Eating cold cuts may increase your chances of ingesting Listeria. Listeria is a bacteria that causes meningitis, encephalitis and sepsis. It is usually found in store meats and, more particularly, deli meats.
When Listeria enters the human body, it will get a bacterial infection called listeriosis. People with listeriosis manifest fever, vomiting, nausea and stomach pains. If untreated, the infection can lead to meningitis. Treatment is normally done through IV antibiotics while confined in a hospital.
The sure way of avoiding eating contaminated food should start from the moment you purchase your cold cuts. Here are ways to ensure this according to the USDA.
When shopping for deli meat, make sure that the meat you are buying is frozen and not thawed. Check the expiration dates and make sure that what you’re buying is not passed the “consume by” date. Inspect the packaging for any leaks or tearing. Best to buy perishables last, after you have availed of all the items in your shopping list.
If you are buying in large portions and cook on different days, buy the meat in smaller packs and weights. This is so you will avoid thawing and re-freezing.
Frozen and deli meats should be stored two hours from purchase. To ensure that the meat will last for a month, make sure that the freezer is at freezing point. If you choose to refrigerate, meats should be consumed within the next three days. Throw out any refrigerated leftovers and do not consume. Beef or lamb should not be cooked if it is in storage for more than five days.
Frozen meat should always be wrapped securely in the freezer. This is to protect it from leaking to other items in the freezer.
Thaw in the right manner
Thawing in the refrigerator is a slow process. If you wish to leave the frozen meat in the fridge, make sure that the meat is in a container, and it will not drip onto other food. Thawing with tap water is quicker. Make sure that the meat is in a sealed plastic bag and change the water every half an hour.
You can also thaw by microwave. Make sure to cook immediately after thawing. Do not thaw large portions of meat and re-freeze.
Cook in the proper temperatures
Cooking meats should always be within the recommended temperatures. The right cooking temperature will depend on the type of meat is used.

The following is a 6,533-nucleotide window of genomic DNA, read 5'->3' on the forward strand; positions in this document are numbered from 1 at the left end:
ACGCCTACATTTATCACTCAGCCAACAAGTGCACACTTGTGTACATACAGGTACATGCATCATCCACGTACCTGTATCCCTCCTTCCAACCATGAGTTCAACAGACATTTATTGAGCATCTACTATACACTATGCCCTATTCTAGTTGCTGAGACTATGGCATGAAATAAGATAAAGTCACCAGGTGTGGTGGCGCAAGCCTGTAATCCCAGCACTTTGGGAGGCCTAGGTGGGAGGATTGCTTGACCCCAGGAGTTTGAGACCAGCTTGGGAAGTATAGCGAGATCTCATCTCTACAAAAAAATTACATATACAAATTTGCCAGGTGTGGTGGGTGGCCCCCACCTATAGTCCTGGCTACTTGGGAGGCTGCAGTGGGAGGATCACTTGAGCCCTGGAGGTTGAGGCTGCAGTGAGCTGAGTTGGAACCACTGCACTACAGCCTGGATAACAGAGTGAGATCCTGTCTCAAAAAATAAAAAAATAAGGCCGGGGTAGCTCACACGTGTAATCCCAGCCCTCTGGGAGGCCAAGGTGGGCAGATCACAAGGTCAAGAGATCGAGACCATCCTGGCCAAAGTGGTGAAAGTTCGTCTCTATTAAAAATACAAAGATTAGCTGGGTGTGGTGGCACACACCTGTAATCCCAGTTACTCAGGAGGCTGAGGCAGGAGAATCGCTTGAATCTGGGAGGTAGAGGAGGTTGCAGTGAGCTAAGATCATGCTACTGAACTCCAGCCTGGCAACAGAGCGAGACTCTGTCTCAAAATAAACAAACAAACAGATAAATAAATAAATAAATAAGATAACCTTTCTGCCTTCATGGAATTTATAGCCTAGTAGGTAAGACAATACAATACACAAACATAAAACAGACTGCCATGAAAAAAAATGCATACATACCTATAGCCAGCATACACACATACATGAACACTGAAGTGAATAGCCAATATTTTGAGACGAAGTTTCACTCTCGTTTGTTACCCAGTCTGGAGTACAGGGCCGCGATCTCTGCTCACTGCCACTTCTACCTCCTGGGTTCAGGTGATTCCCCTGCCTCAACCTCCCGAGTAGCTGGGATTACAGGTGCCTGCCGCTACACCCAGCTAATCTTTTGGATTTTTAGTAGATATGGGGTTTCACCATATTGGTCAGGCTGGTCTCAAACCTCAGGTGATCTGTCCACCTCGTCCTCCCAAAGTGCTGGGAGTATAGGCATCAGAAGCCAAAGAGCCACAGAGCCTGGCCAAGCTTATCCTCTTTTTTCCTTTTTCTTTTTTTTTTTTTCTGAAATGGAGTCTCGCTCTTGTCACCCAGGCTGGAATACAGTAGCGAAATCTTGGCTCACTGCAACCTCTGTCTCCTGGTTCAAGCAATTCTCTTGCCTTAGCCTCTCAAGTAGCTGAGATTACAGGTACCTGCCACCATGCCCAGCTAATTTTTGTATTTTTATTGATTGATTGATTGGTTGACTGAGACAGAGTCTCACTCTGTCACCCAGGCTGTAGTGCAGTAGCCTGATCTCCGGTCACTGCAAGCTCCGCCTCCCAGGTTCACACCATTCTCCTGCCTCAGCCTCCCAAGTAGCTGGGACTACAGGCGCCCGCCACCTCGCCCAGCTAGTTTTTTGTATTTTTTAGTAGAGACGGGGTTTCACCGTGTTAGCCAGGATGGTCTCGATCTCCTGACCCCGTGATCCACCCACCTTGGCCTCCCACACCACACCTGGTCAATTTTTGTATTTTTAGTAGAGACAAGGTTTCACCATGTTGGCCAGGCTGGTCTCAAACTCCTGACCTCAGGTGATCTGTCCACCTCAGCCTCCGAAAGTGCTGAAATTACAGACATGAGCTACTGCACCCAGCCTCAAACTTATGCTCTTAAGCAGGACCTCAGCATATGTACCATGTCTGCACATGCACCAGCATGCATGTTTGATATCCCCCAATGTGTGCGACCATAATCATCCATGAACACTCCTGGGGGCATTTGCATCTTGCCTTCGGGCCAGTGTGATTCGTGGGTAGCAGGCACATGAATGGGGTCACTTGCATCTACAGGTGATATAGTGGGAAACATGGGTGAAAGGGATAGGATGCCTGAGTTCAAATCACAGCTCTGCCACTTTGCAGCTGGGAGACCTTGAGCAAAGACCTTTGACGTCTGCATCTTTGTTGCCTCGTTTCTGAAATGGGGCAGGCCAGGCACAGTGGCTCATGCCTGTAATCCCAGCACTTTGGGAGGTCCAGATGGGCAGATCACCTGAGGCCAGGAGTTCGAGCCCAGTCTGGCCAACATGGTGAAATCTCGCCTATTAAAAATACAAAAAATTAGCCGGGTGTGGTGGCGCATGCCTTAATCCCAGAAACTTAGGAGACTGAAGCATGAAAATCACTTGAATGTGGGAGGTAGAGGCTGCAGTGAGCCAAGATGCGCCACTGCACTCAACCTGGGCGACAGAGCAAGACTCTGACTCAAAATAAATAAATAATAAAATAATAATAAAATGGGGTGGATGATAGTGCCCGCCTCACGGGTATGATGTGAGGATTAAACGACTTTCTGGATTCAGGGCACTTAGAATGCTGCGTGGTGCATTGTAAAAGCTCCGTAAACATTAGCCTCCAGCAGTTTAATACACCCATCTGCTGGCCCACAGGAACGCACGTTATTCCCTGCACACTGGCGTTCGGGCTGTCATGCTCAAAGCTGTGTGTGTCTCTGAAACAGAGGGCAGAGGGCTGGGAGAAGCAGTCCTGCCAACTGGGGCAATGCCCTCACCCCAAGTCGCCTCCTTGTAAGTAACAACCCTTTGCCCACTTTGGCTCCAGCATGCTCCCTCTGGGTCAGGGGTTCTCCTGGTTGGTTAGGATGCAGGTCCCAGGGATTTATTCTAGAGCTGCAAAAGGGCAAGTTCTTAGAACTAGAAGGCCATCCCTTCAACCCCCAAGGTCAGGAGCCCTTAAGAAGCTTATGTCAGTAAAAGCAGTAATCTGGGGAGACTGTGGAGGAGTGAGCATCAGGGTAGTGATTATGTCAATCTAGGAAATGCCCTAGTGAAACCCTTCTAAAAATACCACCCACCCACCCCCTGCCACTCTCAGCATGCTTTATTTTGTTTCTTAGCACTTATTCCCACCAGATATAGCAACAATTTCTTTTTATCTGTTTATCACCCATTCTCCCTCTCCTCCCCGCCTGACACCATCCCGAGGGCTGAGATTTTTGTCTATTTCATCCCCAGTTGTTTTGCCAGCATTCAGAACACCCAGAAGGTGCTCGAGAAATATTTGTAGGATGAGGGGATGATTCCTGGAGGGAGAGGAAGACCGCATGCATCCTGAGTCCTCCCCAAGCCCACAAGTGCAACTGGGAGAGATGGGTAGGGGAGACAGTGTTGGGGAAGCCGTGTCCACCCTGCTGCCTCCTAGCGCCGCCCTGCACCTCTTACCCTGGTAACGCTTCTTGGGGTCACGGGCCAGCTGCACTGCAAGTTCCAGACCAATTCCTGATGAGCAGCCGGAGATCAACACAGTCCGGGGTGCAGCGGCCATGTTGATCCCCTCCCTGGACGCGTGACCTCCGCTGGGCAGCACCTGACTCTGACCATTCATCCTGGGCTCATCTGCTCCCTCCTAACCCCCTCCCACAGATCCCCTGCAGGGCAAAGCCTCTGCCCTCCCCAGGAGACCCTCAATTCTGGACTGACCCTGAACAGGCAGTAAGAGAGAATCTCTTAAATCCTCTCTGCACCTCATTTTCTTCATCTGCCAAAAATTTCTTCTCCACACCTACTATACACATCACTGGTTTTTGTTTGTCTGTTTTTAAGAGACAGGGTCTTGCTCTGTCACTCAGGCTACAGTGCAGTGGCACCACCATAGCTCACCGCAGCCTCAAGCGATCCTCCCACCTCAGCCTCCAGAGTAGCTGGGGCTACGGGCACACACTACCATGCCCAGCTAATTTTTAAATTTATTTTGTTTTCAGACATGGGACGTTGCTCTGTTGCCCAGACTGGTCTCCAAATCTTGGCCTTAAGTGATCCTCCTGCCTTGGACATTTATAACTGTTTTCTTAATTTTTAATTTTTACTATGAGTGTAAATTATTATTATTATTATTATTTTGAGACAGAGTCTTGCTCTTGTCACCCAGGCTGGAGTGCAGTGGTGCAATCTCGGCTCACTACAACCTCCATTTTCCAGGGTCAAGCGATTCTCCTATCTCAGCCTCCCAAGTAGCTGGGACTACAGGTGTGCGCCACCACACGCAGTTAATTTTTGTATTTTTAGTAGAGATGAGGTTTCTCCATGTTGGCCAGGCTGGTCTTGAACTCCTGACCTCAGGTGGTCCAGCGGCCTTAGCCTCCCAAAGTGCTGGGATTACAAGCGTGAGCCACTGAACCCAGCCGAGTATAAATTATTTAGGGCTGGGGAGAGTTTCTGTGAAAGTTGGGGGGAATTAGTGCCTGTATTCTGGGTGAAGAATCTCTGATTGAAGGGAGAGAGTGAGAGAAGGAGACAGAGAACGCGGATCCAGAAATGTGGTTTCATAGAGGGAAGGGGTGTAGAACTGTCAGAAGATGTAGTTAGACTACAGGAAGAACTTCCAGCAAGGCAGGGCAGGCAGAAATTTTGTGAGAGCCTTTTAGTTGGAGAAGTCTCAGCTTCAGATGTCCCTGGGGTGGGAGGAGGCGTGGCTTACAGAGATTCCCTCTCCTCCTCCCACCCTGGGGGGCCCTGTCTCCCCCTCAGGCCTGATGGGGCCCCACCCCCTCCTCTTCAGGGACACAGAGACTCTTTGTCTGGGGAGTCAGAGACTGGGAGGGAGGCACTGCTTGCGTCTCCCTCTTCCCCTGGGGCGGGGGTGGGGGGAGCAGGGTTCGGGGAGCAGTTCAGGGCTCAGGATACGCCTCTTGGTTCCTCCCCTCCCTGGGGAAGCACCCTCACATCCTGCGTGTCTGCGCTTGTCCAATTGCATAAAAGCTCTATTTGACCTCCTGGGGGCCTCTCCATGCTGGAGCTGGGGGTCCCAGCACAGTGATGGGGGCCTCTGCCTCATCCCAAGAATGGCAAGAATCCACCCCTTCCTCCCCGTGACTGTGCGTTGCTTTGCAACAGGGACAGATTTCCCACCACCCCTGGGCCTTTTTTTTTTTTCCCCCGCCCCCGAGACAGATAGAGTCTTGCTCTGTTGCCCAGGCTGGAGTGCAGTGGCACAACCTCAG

Chicken and turkey should be cooked at a minimum of 165 degrees Fahrenheit. Ground pork, beef and lamb should not be cooked lower than 145 degrees. Pork, beef, and veal steaks should also be cooked at a minimum of 145 degrees.
Temperatures should be measured with a food thermometer. All food should be put at rest for a minimum of 3 minutes.
Reheating cooked food should also be performed in the right temperature. Make sure that the temperature of the dish is not below 165 degrees. If food is left out more than two hours, discard completely. Reheating should be done properly because cooked dishes become breeding grounds for bacteria.
If you plan to stock up on food, place the cooked dish in a shallow container and freeze or refrigerate immediately after cooking. Most prepared food should be consumed not later than 4 days.
Store deli meats within recommended periods
Unless specified, cold cuts are best to be kept frozen. Cooked ham, if kept frozen, can still be consumed before two months. Ham should be packed and unopened. If the seal is already broken, the ham is only good for 4 days.
For ground fresh chicken or turkey, if unopened, storage time is usually until 9 months in the freezer. Chicken nuggets will last for 3 months if frozen.
Lunch meats like sausages and hotdogs will last for a month or two. These meats should be put in vacuum sealed containers and kept in the freezer.
All food, from fresh deli meats to vegetables and fish, should be stored properly to ensure that consumers will not be infected by bacteria. It is the consumers’ task to follow USDA guidelines in food preparation and storing. The consumers’ well-being is a responsibility of all who are involved in food, and not just a responsibility left on the government’s shoulders.